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Posted: Mon Nov 27, 2006 12:46 am
by KSBIII
Hi Annis,

I belive adultery is still perceived as being in the mind as much as in the body, "Thou shalt not covert..."

I also believe that priests were encouraged to report occurences of adultery (certainly in the middle ages).

As has been said, the women would be treated more harshly than men. One tretment would include them being forced to do penance bare headed (if not from waist up).

My knowledge on this is however meagre and I stand to be corrected.

Posted: Mon Nov 27, 2006 9:48 am
by Marcus Woodhouse
Knocking the hat off a woman was a public way of denouncing her virtues, whicgh is why hats are still a big thing to wear in Spain, Italy when in Church. The Eucharist is the transformed bread and wine that is used during what Anglicans and other Protestent Churches call the Communion. In the Catholic Church if a Mass is performed by a Deacon rather than an ordained Priest then the Communion is just the issueing of consecreted wafers. In the Catholic and Orthodox churches the belief is that at the point of consecration the bread and wine actually becomes the flesh and blood of Christ, though it retains the outword appearence of bread and wine to make consumption acceptable. This is why meat was forbidden on Feast days.

Posted: Mon Nov 27, 2006 6:14 pm
by Annis
ok thanks!

We've just started to look at religion and gender in more depth in sociology ( i cant believe how sexist religion actually is!)

But yeah, i found an interesting point, not on catholic views on adultery, but a general view towards women, whether its catholic or not is another matter.

Annis x

Posted: Mon Nov 27, 2006 7:35 pm
by guthrie
Annis wrote:ok thanks!
( i cant believe how sexist religion actually is!)
I'm not quite sure how much Tantric counts as a religion, but I believe its pretty fair minded.....
(RUns away before corrupting influence can be spread any further)

Posted: Mon Nov 27, 2006 8:59 pm
by gregory23b
"( i cant believe how sexist religion actually is!) "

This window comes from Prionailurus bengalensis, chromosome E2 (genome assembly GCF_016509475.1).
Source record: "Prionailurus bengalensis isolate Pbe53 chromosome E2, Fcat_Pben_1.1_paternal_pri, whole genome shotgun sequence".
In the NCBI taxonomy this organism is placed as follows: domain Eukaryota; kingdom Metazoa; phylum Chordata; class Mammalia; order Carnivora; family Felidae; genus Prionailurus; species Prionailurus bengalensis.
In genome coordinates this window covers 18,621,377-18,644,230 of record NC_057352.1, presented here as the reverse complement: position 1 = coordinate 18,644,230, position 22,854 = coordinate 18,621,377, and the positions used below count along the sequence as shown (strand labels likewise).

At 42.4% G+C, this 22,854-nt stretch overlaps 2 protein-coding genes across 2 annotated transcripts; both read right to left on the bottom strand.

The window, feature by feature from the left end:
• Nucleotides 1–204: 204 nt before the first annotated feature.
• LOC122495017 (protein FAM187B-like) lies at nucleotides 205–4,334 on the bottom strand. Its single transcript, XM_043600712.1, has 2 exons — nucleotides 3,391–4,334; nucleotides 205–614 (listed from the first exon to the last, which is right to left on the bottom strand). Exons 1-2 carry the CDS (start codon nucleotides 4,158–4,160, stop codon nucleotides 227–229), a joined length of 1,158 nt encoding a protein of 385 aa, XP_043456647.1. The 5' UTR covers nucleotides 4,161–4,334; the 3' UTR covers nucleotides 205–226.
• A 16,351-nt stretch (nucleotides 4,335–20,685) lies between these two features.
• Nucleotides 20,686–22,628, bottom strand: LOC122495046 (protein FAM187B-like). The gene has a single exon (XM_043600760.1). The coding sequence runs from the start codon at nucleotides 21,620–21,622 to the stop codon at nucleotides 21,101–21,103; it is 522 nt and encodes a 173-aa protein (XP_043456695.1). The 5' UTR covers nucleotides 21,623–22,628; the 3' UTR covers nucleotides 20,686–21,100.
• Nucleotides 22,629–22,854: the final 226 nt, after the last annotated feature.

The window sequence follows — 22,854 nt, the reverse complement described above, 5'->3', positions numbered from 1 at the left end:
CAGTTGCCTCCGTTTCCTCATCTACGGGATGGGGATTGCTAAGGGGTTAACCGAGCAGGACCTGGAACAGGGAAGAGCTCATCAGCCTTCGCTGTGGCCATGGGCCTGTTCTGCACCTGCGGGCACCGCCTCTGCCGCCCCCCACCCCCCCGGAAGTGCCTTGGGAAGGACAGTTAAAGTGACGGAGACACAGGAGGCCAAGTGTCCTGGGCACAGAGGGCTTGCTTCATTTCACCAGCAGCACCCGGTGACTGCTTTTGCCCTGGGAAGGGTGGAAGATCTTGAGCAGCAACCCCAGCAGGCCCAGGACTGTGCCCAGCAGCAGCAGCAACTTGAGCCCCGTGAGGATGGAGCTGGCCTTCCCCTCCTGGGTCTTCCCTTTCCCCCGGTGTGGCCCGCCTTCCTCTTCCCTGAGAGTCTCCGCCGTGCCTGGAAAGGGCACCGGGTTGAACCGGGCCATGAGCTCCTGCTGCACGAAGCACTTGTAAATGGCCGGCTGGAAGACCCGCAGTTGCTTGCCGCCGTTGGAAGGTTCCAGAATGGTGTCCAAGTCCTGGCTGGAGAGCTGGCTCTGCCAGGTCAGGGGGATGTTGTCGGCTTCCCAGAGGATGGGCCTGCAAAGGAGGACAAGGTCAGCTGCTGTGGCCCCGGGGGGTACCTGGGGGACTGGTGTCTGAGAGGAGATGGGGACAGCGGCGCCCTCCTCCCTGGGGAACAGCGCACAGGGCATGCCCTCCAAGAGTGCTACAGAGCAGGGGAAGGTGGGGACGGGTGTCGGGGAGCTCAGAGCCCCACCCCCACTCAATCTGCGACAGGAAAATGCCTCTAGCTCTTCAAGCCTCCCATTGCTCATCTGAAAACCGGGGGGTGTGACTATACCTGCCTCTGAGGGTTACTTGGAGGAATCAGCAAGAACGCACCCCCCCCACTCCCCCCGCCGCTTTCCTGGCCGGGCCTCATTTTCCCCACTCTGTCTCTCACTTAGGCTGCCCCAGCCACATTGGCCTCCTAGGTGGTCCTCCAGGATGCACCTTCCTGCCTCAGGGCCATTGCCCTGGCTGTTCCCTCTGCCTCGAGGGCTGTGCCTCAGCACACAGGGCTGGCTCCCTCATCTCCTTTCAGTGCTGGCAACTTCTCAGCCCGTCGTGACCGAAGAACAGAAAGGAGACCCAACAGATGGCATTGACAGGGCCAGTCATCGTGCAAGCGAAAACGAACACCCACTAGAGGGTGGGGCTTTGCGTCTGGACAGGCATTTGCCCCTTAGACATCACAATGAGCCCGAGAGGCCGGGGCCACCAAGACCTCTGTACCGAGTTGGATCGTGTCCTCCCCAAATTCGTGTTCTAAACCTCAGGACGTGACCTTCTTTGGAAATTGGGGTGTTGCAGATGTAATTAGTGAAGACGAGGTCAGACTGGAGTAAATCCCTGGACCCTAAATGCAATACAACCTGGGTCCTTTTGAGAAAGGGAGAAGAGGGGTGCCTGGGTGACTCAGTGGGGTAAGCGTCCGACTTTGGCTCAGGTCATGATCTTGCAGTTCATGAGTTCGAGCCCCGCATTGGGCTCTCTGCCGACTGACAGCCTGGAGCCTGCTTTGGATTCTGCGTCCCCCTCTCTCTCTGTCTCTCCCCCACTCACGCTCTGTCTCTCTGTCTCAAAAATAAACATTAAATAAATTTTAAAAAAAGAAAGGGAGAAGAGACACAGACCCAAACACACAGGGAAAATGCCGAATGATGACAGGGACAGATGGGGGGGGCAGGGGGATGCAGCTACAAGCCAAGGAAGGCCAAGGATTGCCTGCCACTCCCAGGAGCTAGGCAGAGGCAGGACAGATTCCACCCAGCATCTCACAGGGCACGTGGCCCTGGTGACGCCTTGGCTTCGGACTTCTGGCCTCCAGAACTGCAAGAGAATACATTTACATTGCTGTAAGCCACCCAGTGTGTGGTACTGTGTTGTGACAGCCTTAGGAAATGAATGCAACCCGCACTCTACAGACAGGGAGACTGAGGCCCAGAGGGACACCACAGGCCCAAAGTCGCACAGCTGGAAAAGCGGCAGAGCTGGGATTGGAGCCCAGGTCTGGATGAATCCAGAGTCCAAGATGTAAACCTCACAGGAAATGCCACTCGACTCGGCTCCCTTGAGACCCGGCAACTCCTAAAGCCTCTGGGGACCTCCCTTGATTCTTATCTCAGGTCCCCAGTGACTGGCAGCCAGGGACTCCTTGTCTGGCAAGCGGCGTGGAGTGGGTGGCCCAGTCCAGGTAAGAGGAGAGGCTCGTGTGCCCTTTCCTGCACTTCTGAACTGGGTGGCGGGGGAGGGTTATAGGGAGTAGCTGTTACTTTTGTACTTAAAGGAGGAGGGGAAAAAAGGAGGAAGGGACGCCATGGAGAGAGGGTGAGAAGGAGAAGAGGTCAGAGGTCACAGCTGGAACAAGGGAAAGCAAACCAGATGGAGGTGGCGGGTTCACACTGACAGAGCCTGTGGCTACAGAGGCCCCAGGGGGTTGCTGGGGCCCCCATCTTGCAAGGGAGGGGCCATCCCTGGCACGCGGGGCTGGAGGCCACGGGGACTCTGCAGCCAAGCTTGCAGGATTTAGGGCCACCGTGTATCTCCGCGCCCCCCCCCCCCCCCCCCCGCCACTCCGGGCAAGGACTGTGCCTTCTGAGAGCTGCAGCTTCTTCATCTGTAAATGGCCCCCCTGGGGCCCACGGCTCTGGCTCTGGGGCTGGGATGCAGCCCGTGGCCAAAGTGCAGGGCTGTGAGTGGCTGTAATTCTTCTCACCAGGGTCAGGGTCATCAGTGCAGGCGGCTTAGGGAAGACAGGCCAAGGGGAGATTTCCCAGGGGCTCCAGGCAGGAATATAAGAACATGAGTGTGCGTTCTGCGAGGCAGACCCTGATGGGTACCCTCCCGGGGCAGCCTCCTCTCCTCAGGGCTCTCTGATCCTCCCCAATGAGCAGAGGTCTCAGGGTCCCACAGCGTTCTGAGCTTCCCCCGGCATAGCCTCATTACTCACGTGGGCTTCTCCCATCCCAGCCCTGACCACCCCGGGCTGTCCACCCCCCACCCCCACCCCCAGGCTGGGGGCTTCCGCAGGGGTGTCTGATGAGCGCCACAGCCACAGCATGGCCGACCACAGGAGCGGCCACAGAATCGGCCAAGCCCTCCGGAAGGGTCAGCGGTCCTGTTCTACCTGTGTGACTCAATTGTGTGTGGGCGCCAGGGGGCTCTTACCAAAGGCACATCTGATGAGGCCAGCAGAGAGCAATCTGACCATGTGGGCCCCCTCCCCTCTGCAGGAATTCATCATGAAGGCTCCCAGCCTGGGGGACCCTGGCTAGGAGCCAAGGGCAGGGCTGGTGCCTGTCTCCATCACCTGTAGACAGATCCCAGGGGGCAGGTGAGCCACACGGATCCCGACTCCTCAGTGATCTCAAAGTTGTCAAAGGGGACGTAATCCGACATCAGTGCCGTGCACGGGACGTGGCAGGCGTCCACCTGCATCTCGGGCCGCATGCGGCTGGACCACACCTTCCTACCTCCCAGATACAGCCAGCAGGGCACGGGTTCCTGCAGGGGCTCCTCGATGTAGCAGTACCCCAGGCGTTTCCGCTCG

Without being too serious about it, that all depends on your PoV, it might be to a modern enlightened western female living in a secular society, it might not be for a victorian woman or medieval woman etc.

Posted: Mon Nov 27, 2006 10:31 pm
by guthrie
gregory23b wrote:"( i cant believe how sexist religion actually is!) "

Without being too serious about it, that all depends on your PoV, it might be to a modern enlightened western female living in a secular society, it might not be for a victorian woman or medieval woman etc.
Exactly. Thats where teh fun really begins, in trying to think like your character, imagine what they would do in certain circumstances, precisely because of specific social pressures or expectations or their previous history.

Posted: Tue Nov 28, 2006 12:44 pm
by Annis
Yay! :lol:

Ok, i suddenly remembered last night that in one of the Philippa Gregory books, The Wise Woman i think, the girl does a Eucharist or something similar, and that is set in Henry's time.
Ok, so PG is not the best and most authentic of books, but Ill have a re-read if i can find it just to get a jist of it.
*mumble mumble* 400 odd pages to go through *mumble mumble*

:D

Posted: Tue Nov 28, 2006 2:43 pm
by Marcus Woodhouse
Women didn't do the Eucharist in the early 1500's it was generally reserved for the clergy, except on special feast days and for the rich if they had a private chaplin. Not that it matters because as Christ becomes present in the Catholic Eucharist it is possible to receive Him in Spirit even if you are unable to physically consume it. This had more to do with the economics of providing enough consecrted Hosts nothing to do with sexisim by the way. It did arise in exsatics running from alter to alter in large cathedrels calling "raise. raise!" in order to just witnessw the magic of "seeing Christ" . Until the last century hardly any of the laity actually recieved the Host in the form of wine, either.